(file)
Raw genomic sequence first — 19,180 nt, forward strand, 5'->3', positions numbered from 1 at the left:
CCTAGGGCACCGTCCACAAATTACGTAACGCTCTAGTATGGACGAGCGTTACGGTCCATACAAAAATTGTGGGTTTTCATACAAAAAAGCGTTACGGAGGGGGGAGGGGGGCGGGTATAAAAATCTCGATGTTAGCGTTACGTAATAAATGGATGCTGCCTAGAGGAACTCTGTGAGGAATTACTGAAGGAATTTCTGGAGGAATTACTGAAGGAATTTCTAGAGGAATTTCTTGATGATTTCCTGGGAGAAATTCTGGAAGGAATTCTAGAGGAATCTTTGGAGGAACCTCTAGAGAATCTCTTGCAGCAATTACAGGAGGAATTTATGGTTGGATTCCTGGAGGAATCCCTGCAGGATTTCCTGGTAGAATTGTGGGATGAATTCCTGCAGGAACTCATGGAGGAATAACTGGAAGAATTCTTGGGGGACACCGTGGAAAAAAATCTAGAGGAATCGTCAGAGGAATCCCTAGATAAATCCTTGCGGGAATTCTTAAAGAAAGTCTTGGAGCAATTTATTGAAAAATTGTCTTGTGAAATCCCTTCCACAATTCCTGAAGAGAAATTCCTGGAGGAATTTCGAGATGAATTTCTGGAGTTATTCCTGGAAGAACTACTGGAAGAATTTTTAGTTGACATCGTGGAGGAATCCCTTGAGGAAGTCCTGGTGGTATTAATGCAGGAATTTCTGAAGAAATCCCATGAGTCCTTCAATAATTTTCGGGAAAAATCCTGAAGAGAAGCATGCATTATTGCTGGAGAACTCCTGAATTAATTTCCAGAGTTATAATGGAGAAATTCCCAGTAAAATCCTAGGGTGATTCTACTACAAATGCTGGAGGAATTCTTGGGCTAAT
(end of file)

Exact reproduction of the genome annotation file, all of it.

Raw genomic sequence first — 19,180 nt, forward strand, 5'->3', positions numbered from 1 at the left:
CCTAGGGCACCGTCCACAAATTACGTAACGCTCTAGTATGGACGAGCGTTACGGTCCATACAAAAATTGTGGGTTTTCATACAAAAAAGCGTTACGGAGGGGGGAGGGGGGCGGGTATAAAAATCTCGATGTTAGCGTTACGTAATAAATGGATGCTGCCTAGAGGAACTCTGTGAGGAATTACTGAAGGAATTTCTGGAGGAATTACTGAAGGAATTTCTAGAGGAATTTCTTGATGATTTCCTGGGAGAAATTCTGGAAGGAATTCTAGAGGAATCTTTGGAGGAACCTCTAGAGAATCTCTTGCAGCAATTACAGGAGGAATTTATGGTTGGATTCCTGGAGGAATCCCTGCAGGATTTCCTGGTAGAATTGTGGGATGAATTCCTGCAGGAACTCATGGAGGAATAACTGGAAGAATTCTTGGGGGACACCGTGGAAAAAAATCTAGAGGAATCGTCAGAGGAATCCCTAGATAAATCCTTGCGGGAATTCTTAAAGAAAGTCTTGGAGCAATTTATTGAAAAATTGTCTTGTGAAATCCCTTCCACAATTCCTGAAGAGAAATTCCTGGAGGAATTTCGAGATGAATTTCTGGAGTTATTCCTGGAAGAACTACTGGAAGAATTTTTAGTTGACATCGTGGAGGAATCCCTTGAGGAAGTCCTGGTGGTATTAATGCAGGAATTTCTGAAGAAATCCCATGAGTCCTTCAATAATTTTCGGGAAAAATCCTGAAGAGAAGCATGCATTATTGCTGGAGAACTCCTGAATTAATTTCCAGAGTTATAATGGAGAAATTCCCAGTAAAATCCTAGGGTGATTCTACTACAAATGCTGGAGGAATTCTTGGGCTAAT